[Humanist] 27.593 pubs: metrics for publishing; boundaries of patronage

Humanist Discussion Group willard.mccarty at mccarty.org.uk
Wed Dec 4 08:17:05 CET 2013

                 Humanist Discussion Group, Vol. 27, No. 593.
            Department of Digital Humanities, King's College London
                Submit to: humanist at lists.digitalhumanities.org

  [1]   From:    Maria Bonn <mbonn at umich.edu>                              (60)
        Subject: CFP: Metrics for Measuring Publishing Value: Alternative and
                Otherwise: The Journal of Electronic Publishing

  [2]   From:    Albert Lloret <albert.lloret at HOTMAIL.COM>                  (9)
        Subject: Digital Philology 2.2

        Date: Tue, 3 Dec 2013 10:47:30 -0600
        From: Maria Bonn <mbonn at umich.edu>
        Subject: CFP: Metrics for Measuring Publishing Value: Alternative and Otherwise: The Journal of Electronic Publishing

Call for submissions: Metrics for Measuring Publishing Value

Historically, the value of publication has been measured by success in the
marketplace and impact of the publication, whether that impact be cultural
or scholarly. The calculus of this value has been as straightforward as
number of copies sold (documented most widely in “best seller” lists)
and/or dollars in profit generated to the complex citation and referral
counts that result in a scholarly “impact factor.” 

As with so many areas of our cultural and intellectual lives, the widespread
adoption of digital technology and networked communication (with its
attendant social media practices) has disrupted our metrics of publishing
value and has called for a revision of the ways in which that value is
calculated. In some professional and social circles, page visits, link
referrals, Google ranks, presence in the Twitter universe and other social
media prominence, are now taken as seriously as scholarly citation and
profit margins, a shift that raises questions for how scholars balance the
emerging professional requirement for an online presences with the need for
privacy and protected space for research. In addition, the value measure of
pages visits and glances (where a quick hit might “count” for the same
as an extended period of study and engagement) are still in the early stages
of development.

While we have seen the rise of “altmetrics” and “impact stories,”
weeks on the *New York Times* Best Seller List continue to indicate
worthiness for attention and the case for scholarly job security continues
to be made by citation based measures. In addition, the increased ease of
collaboration and co-authoring, even across wide spans of time and space,
make assigning authorial and impact “credit” both more compelling and
more difficult. We are also still developing rubrics for calculating the
broader social contribution of work that is made widely available via the
Web. In the scholarly context this revision of measures of value continue to
be embedded in disciplinary practices and prejudices, contexts that have a
significant impact upon shaping evaluation metrics.

The Journal of Electronic Publishing
http://journalofelectronicpublishing.org/ (JEP) invites reflections and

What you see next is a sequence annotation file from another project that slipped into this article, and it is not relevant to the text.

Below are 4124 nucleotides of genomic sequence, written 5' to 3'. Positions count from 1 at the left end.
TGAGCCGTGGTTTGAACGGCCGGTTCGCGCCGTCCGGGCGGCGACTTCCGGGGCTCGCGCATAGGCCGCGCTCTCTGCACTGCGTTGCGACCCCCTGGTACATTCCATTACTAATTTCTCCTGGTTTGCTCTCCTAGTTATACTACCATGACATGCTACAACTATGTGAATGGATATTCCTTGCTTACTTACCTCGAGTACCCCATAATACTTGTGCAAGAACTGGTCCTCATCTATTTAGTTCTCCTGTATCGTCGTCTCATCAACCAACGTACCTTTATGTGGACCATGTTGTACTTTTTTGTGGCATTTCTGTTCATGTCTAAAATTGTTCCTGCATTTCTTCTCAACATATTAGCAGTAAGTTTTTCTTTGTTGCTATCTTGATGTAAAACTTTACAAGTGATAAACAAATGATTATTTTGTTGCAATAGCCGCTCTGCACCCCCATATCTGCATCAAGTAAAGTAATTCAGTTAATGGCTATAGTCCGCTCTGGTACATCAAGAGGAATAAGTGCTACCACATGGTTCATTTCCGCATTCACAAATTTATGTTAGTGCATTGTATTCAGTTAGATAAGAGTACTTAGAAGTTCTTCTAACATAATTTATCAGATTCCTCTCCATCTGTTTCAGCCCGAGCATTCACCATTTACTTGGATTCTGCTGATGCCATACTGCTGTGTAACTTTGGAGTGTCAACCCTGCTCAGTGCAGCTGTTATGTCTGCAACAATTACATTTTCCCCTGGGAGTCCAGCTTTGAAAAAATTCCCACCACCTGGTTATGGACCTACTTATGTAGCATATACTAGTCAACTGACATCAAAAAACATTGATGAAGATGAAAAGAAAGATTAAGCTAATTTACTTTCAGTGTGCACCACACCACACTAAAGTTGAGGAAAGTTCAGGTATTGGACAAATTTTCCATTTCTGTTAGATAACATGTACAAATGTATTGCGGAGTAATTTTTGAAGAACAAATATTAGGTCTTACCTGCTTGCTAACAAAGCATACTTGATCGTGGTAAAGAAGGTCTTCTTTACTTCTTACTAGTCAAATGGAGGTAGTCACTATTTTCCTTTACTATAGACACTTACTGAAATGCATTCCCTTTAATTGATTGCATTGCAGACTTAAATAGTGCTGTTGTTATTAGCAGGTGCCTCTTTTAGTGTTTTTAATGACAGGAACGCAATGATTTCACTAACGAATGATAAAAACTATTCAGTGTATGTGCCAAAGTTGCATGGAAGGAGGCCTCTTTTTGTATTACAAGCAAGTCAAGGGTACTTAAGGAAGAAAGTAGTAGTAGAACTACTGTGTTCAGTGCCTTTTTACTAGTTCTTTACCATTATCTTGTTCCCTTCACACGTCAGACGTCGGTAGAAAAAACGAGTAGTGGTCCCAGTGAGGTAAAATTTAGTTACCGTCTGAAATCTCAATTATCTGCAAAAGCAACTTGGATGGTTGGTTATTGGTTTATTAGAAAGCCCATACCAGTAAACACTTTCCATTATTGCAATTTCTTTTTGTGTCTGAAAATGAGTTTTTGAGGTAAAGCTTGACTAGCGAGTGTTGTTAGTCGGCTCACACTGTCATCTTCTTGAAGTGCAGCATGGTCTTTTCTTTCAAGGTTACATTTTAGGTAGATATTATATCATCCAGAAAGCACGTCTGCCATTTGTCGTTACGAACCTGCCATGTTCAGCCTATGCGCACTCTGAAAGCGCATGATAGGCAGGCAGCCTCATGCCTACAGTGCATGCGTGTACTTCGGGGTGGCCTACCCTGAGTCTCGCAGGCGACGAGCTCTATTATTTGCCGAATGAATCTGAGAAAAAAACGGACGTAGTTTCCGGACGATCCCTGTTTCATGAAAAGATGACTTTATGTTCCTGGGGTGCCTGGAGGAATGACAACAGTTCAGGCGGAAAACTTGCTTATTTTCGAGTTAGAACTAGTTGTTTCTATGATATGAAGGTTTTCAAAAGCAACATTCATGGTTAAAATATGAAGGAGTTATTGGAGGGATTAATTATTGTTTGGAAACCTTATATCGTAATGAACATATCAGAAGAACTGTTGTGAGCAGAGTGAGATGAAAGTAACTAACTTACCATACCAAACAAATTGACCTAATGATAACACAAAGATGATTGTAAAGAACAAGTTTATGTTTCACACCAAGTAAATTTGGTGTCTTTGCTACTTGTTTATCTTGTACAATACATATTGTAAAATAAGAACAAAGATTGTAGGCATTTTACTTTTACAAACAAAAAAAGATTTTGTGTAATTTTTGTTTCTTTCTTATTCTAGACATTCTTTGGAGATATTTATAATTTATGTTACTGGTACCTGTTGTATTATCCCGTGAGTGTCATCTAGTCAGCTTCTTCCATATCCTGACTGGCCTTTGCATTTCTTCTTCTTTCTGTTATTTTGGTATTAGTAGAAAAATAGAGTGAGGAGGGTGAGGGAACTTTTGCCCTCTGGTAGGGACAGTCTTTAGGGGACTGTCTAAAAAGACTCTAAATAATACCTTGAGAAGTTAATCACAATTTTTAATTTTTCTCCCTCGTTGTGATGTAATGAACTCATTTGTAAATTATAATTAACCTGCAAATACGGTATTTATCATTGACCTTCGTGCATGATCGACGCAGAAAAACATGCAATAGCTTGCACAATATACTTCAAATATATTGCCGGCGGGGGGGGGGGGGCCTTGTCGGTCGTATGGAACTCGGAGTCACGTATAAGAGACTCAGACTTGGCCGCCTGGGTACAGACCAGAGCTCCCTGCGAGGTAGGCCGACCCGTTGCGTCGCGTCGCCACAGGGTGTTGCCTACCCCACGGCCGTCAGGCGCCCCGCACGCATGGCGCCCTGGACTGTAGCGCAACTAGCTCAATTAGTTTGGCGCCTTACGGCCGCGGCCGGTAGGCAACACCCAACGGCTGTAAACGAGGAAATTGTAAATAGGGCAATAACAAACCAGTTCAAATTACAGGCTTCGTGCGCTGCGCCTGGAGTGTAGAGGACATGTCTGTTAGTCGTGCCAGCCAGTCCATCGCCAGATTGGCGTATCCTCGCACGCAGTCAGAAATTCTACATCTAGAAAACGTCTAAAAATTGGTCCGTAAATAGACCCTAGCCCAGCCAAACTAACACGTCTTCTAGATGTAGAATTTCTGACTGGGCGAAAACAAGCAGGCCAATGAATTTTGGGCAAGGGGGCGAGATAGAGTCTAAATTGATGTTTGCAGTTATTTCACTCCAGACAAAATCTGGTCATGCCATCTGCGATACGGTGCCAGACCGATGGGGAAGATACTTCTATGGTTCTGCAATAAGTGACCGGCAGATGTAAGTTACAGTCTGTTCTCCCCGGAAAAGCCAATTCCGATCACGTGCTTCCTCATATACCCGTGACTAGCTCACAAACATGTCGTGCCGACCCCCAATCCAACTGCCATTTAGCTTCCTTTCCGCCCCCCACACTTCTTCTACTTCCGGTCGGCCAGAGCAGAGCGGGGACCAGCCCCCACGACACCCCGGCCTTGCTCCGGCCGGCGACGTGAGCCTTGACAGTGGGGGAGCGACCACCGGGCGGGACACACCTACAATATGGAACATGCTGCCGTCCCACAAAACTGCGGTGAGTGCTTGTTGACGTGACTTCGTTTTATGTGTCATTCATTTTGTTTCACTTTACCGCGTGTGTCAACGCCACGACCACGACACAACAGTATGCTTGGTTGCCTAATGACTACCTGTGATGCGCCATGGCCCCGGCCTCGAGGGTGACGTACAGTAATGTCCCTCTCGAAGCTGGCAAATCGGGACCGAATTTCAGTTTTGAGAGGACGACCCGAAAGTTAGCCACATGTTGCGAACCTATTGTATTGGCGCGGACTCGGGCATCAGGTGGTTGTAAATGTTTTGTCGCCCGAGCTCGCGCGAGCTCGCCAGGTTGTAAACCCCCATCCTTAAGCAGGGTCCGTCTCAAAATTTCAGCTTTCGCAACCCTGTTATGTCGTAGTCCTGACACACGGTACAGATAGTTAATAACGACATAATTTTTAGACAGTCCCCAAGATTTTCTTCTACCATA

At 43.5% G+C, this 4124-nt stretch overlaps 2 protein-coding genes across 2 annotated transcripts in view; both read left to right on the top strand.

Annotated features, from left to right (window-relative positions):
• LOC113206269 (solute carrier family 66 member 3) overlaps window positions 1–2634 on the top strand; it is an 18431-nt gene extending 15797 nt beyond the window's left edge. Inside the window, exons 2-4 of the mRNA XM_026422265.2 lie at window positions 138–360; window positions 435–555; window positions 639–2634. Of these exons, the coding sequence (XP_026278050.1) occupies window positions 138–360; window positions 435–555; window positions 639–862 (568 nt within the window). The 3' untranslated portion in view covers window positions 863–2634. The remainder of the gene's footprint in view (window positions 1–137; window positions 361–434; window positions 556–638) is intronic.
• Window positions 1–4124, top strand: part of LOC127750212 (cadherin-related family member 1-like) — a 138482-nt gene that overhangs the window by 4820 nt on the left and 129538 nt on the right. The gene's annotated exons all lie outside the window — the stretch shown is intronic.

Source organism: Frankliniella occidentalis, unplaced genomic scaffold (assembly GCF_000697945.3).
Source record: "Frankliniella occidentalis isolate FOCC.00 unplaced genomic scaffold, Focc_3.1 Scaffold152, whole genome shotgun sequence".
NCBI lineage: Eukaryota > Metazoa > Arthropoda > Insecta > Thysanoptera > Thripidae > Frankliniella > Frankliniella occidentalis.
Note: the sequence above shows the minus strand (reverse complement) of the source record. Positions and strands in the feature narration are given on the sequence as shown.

reportage on enduring, emerging and potential measures of publication value.
We expect such discussions will be rooted in the publishing context (of
value to whom, for whom?) and will address both short-comings and usefulness
of the metrics under discussion. While we anticipate that our contributors
will be attendant to changes wrought by digital technology and networked
communication, we are also interested in metrics embedded within print
culture, both those that endure and those that are no longer current.

Publication is anticipated for late spring, 2014; final drafts will be due
in April, 2014. Please send article ideas and indications of interest to the
editor, Maria Bonn mbonn at illinois.edu. Please see the journal website for
more information about the journal and the submission process

JEP articles are peer-reviewed at the request of the author, and
peer-reviewed articles are identified as such in both the article and in the
preservation metadata. Editorial decisions are otherwise made by the editor
in consultation with the editorial board. If you yourself are not prepared
to write on these topics but you know of others who should be invited to
contribute, please send suggestions to the editor, as above.

- See more at:

Maria Bonn
Senior Lecturer,
Graduate School of Information and Library Science
University of Illinois
Editor, Journal of electronic Publishing

        Date: Wed, 4 Dec 2013 03:12:17 +0000
        From: Albert Lloret <albert.lloret at HOTMAIL.COM>
        Subject: Digital Philology 2.2
        In-Reply-To: <011101cef09e$87c8b5e0$975a21a0$@hotmail.com>

Dear Colleagues,

Apologies for cross-posting. I am pleased to announce the publication of Digital Philology 2.2. This is a special issue edited by Deborah McGrady and devoted to Rethinking the Boundaries of Patronage. It includes essays by Jeanette Patterson on the Bible historiale, Andrea Tarnowski on de Mézières Epistre lamentable, Amy N. Vines on Hoccleve’s Series, and Helen Swift on defenses of women. Additionally, the Fall 2013 issue of DPh features an article on Auerbach’s counterphilology, by James I. Porter, and an essay reviewing the terminology used to describe manuscripts, by Tjamke Snijders. Five reviews of digital projects close the volume.  Here is the link to the Table of Contents: http://muse.jhu.edu/journals/digital_philology/toc/dph.2.2.html . I hope you enjoy it!


Albert Lloret

Albert Lloret, PhD
Managing Editor, Digital Philology<http://www.press.jhu.edu/journals/digital_philology/>
Assistant Professor of Spanish and Catalan
University of Massachusetts Amherst

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